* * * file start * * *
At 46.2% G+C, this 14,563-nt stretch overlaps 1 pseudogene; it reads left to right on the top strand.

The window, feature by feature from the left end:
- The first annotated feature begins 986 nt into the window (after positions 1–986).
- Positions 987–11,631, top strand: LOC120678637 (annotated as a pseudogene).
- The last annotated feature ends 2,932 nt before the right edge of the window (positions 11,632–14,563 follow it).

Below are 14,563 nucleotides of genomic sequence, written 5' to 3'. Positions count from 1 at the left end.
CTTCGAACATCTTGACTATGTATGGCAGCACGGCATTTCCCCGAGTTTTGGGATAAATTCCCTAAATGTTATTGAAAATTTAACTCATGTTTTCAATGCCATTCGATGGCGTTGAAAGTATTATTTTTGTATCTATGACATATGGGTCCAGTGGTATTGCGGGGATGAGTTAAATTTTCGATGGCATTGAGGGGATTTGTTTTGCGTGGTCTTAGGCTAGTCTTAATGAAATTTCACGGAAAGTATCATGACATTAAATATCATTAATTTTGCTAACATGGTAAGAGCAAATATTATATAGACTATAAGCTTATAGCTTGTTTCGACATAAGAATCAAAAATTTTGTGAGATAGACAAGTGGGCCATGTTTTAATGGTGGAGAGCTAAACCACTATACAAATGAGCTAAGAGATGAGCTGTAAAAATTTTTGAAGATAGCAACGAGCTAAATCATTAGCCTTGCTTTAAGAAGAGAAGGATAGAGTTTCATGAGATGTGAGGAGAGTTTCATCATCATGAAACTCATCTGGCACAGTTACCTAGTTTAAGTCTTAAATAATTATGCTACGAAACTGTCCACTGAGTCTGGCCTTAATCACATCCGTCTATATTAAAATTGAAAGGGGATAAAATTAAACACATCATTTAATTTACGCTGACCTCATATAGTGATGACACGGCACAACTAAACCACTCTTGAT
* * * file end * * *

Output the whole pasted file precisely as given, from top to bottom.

At 46.2% G+C, this 14,563-nt stretch overlaps 1 pseudogene; it reads left to right on the top strand.

The window, feature by feature from the left end:
- The first annotated feature begins 986 nt into the window (after positions 1–986).
- Positions 987–11,631, top strand: LOC120678637 (annotated as a pseudogene).
- The last annotated feature ends 2,932 nt before the right edge of the window (positions 11,632–14,563 follow it).

Below are 14,563 nucleotides of genomic sequence, written 5' to 3'. Positions count from 1 at the left end.
CTTCGAACATCTTGACTATGTATGGCAGCACGGCATTTCCCCGAGTTTTGGGATAAATTCCCTAAATGTTATTGAAAATTTAACTCATGTTTTCAATGCCATTCGATGGCGTTGAAAGTATTATTTTTGTATCTATGACATATGGGTCCAGTGGTATTGCGGGGATGAGTTAAATTTTCGATGGCATTGAGGGGATTTGTTTTGCGTGGTCTTAGGCTAGTCTTAATGAAATTTCACGGAAAGTATCATGACATTAAATATCATTAATTTTGCTAACATGGTAAGAGCAAATATTATATAGACTATAAGCTTATAGCTTGTTTCGACATAAGAATCAAAAATTTTGTGAGATAGACAAGTGGGCCATGTTTTAATGGTGGAGAGCTAAACCACTATACAAATGAGCTAAGAGATGAGCTGTAAAAATTTTTGAAGATAGCAACGAGCTAAATCATTAGCCTTGCTTTAAGAAGAGAAGGATAGAGTTTCATGAGATGTGAGGAGAGTTTCATCATCATGAAACTCATCTGGCACAGTTACCTAGTTTAAGTCTTAAATAATTATGCTACGAAACTGTCCACTGAGTCTGGCCTTAATCACATCCGTCTATATTAAAATTGAAAGGGGATAAAATTAAACACATCATTTAATTTACGCTGACCTCATATAGTGATGACACGGCACAACTAAACCACTCTTGAT